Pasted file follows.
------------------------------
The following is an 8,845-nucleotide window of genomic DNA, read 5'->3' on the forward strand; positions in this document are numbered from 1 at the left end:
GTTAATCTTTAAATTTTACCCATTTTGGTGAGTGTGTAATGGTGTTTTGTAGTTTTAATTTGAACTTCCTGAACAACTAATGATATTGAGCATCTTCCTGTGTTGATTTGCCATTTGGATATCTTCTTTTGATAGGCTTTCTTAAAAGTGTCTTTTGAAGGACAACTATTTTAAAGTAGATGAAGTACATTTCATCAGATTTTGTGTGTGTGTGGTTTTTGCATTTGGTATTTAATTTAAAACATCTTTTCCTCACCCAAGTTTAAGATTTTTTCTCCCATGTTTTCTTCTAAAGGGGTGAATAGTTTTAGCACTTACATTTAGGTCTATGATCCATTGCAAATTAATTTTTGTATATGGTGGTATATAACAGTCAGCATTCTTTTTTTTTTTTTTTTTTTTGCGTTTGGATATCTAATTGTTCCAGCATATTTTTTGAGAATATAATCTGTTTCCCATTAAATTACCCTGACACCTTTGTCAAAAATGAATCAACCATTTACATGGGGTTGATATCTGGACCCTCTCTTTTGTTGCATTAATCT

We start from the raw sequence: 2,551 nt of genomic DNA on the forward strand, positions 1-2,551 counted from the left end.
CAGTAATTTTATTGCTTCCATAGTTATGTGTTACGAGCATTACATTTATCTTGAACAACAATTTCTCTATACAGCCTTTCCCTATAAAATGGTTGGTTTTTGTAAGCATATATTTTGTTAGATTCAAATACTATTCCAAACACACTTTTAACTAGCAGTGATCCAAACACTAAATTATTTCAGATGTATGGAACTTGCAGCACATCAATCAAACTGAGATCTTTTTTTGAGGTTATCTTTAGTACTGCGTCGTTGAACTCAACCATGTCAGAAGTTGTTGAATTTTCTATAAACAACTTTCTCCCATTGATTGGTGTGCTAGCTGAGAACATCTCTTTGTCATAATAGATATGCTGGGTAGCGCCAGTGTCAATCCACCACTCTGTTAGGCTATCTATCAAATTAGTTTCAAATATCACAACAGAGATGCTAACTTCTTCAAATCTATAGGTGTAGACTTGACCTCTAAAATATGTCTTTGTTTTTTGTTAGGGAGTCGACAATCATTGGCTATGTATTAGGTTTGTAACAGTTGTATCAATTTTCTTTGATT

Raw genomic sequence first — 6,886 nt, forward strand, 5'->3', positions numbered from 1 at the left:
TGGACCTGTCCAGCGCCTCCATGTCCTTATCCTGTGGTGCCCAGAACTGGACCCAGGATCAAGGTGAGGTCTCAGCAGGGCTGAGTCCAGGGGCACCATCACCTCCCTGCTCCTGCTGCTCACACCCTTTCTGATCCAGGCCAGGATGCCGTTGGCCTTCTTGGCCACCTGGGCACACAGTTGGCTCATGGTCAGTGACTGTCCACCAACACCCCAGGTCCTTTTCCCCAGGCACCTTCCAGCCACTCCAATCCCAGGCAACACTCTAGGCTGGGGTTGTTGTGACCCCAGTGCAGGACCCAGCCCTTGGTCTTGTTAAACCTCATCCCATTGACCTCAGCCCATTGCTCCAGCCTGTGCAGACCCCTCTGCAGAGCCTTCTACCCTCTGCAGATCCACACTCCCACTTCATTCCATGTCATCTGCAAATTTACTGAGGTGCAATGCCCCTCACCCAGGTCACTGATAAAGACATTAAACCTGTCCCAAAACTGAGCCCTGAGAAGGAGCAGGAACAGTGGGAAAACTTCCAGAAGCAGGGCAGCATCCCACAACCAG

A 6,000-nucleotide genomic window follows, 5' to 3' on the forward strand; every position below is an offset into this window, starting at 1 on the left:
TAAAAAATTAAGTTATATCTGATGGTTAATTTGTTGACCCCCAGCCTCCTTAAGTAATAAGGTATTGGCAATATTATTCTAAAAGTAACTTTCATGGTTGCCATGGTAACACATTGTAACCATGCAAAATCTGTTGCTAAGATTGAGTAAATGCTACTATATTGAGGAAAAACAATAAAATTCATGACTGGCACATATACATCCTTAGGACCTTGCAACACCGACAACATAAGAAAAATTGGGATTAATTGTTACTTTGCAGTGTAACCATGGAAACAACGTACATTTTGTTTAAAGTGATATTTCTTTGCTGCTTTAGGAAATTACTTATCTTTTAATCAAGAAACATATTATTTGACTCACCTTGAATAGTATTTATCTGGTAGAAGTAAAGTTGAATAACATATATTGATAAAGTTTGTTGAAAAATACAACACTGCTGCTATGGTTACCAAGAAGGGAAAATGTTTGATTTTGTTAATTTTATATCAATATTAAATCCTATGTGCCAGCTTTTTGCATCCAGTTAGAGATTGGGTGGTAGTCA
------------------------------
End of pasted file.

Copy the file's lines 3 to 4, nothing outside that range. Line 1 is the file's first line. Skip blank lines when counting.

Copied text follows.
We start from the raw sequence: 2,551 nt of genomic DNA on the forward strand, positions 1-2,551 counted from the left end.
CAGTAATTTTATTGCTTCCATAGTTATGTGTTACGAGCATTACATTTATCTTGAACAACAATTTCTCTATACAGCCTTTCCCTATAAAATGGTTGGTTTTTGTAAGCATATATTTTGTTAGATTCAAATACTATTCCAAACACACTTTTAACTAGCAGTGATCCAAACACTAAATTATTTCAGATGTATGGAACTTGCAGCACATCAATCAAACTGAGATCTTTTTTTGAGGTTATCTTTAGTACTGCGTCGTTGAACTCAACCATGTCAGAAGTTGTTGAATTTTCTATAAACAACTTTCTCCCATTGATTGGTGTGCTAGCTGAGAACATCTCTTTGTCATAATAGATATGCTGGGTAGCGCCAGTGTCAATCCACCACTCTGTTAGGCTATCTATCAAATTAGTTTCAAATATCACAACAGAGATGCTAACTTCTTCAAATCTATAGGTGTAGACTTGACCTCTAAAATATGTCTTTGTTTTTTGTTAGGGAGTCGACAATCATTGGCTATGTATTAGGTTTGTAACAGTTGTATCAATTTTCTTTGATT